Publisher: Penguin Teen, Razorbill, Razorbill Canada
It’s 1996, and Josh and Emma have been neighbors their whole lives. They’ve been best friends almost as long – at least, up until last November, when Josh did something that changed everything. Things have been weird between them ever since, but when Josh’s family gets a free AOL CD in the mail,his mom makes him bring it over so that Emma can install it on her new computer. When they sign on, they’re automatically logged onto their Facebook pages. But Facebook hasn’t been invented yet. And they’re looking at themselves fifteen years in the future.
By refreshing their pages, they learn that making different decisions now will affect the outcome of their lives later. And as they grapple with the ups and downs of what their futures hold, they’re forced to confront what they’re doing right – and wrong – in the present.
It’s taken me awhile to get this review up because I needed to think about some of the awesome things that happened in this book. I think it’s one of the more realistic portrayals of teens that I’ve seen – even if these teens live in 1996. A lot of YA books I’ve read lately create situations where teens have to grow up too soon – books like Divergent, The Hunger Games, even Kieran Scott’s “She’s So Dead to Us” series look at teens in complex, life-or-death situations that force teens to make adult choices. Jay Asher and Carolyn Mackler come at this book a totally different way. Both Emma and Josh are very much teenagers in their decision-making skills – they make rash decisions based on very little evidence, and because of that, this book feels very vivid and real.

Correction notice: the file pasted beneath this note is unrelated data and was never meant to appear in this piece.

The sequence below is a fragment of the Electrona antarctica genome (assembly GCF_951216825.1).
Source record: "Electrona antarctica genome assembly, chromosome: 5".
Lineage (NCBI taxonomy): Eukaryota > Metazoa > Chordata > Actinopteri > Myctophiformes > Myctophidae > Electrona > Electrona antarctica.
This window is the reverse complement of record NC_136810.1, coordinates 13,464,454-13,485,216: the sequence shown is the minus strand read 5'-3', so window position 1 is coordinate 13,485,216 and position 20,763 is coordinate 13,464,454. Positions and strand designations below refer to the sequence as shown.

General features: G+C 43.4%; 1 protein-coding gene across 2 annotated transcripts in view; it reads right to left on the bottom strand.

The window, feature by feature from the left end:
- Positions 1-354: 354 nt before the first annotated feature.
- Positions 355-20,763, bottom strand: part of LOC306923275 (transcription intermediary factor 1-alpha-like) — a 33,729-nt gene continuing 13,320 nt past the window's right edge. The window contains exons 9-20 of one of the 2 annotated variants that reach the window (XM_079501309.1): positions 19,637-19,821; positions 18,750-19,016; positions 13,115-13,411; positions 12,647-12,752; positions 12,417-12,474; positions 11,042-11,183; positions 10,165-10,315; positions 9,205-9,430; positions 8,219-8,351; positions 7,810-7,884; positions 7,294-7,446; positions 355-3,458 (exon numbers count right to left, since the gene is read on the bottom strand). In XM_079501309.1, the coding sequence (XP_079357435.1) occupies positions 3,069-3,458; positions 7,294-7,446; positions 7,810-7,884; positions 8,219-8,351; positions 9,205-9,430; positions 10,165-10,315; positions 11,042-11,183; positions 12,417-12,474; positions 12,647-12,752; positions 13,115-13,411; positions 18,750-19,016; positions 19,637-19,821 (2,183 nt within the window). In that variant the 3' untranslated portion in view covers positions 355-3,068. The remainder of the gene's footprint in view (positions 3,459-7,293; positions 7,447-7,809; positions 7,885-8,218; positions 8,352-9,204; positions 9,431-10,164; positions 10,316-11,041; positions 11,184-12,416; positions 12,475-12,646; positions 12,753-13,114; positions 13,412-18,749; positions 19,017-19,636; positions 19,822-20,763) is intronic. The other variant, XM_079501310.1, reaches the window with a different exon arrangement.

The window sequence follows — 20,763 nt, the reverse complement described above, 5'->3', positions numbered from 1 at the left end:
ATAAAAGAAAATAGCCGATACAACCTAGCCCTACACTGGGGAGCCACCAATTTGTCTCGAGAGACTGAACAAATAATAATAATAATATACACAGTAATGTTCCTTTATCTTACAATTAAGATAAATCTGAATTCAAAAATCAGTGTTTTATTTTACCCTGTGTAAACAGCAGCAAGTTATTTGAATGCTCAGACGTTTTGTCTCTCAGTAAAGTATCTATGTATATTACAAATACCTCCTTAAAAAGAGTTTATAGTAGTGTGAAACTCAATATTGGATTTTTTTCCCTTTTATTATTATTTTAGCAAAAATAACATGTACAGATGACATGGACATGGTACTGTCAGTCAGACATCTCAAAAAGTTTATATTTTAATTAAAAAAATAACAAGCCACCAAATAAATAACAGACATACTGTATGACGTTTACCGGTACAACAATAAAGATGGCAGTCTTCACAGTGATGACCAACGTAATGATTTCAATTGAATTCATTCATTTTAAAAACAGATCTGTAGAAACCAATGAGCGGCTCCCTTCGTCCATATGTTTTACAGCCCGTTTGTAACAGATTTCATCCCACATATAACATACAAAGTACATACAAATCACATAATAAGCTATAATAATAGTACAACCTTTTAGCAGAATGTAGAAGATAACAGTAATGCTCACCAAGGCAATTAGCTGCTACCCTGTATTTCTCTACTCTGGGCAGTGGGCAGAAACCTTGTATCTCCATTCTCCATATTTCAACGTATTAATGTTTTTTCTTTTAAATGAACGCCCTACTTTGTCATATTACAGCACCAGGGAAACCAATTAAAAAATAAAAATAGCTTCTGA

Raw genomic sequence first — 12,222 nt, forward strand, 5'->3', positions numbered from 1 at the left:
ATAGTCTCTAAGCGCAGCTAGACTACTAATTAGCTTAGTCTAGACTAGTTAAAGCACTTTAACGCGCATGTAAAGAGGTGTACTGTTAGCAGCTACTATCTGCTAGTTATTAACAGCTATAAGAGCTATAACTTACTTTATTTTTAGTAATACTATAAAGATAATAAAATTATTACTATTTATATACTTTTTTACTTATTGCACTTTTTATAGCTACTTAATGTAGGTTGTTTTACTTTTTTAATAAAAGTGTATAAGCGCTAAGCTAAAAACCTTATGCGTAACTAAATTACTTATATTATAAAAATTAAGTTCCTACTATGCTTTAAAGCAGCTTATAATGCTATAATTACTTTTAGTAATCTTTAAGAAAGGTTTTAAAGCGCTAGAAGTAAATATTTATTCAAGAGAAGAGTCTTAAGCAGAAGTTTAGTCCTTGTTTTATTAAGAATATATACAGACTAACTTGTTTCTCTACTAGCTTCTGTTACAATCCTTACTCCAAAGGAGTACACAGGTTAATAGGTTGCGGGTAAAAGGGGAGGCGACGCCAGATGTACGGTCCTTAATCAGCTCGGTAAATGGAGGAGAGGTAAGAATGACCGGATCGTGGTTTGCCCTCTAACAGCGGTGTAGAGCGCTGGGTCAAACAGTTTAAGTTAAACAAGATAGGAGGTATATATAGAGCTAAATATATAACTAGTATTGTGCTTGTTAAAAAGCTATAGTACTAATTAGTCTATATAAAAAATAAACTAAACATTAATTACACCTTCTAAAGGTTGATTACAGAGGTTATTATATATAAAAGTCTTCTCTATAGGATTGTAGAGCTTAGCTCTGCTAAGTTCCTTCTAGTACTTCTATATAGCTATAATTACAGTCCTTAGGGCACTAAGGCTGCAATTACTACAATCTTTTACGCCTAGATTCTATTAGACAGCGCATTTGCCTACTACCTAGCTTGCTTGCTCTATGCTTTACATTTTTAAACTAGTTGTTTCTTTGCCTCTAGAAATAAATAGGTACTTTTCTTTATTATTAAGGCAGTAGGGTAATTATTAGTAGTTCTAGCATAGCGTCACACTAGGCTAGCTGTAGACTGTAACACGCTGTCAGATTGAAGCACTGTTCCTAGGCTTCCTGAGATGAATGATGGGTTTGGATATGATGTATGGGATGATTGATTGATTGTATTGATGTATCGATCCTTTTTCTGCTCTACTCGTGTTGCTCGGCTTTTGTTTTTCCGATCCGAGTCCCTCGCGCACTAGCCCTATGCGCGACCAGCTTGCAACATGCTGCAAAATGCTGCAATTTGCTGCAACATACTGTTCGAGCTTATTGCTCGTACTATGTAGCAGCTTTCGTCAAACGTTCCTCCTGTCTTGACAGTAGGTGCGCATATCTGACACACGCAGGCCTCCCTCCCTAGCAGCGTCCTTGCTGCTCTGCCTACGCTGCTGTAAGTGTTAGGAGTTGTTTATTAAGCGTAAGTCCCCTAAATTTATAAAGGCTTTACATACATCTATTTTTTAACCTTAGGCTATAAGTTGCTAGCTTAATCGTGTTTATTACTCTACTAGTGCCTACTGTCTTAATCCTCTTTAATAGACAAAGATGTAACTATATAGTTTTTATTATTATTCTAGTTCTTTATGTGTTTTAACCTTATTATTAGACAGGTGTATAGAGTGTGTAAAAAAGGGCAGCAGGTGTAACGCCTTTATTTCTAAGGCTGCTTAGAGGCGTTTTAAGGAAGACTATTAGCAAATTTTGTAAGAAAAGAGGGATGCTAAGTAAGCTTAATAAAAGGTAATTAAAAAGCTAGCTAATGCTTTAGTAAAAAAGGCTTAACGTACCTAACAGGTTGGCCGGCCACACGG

The problem, of course, is that what they do really does affect their future selves – in both minute and life-altering ways that they can actually see. Characters struggling with knowledge of their futures is not an unusual sci-fi trope, but Asher and Mackler have created a concept that makes it new and relevant to a teenage audience. Moreover, they don’t hold back. As we discover more about Emma and Josh’s future selves, we discover more about Josh and Emma as people. Not everything they decide to do is moral or right, and certainly, the characters themselves do not necessarily condone what they’ve done. But Asher and Mackler have succeeded in creating realistic characters – and maybe that is more sympathetic and right than anything else.
I really enjoyed The Future of Us, and I think it might be a pretty interesting read for the classroom – I can see a month being devoted to “future studies” in a relationships/social studies class.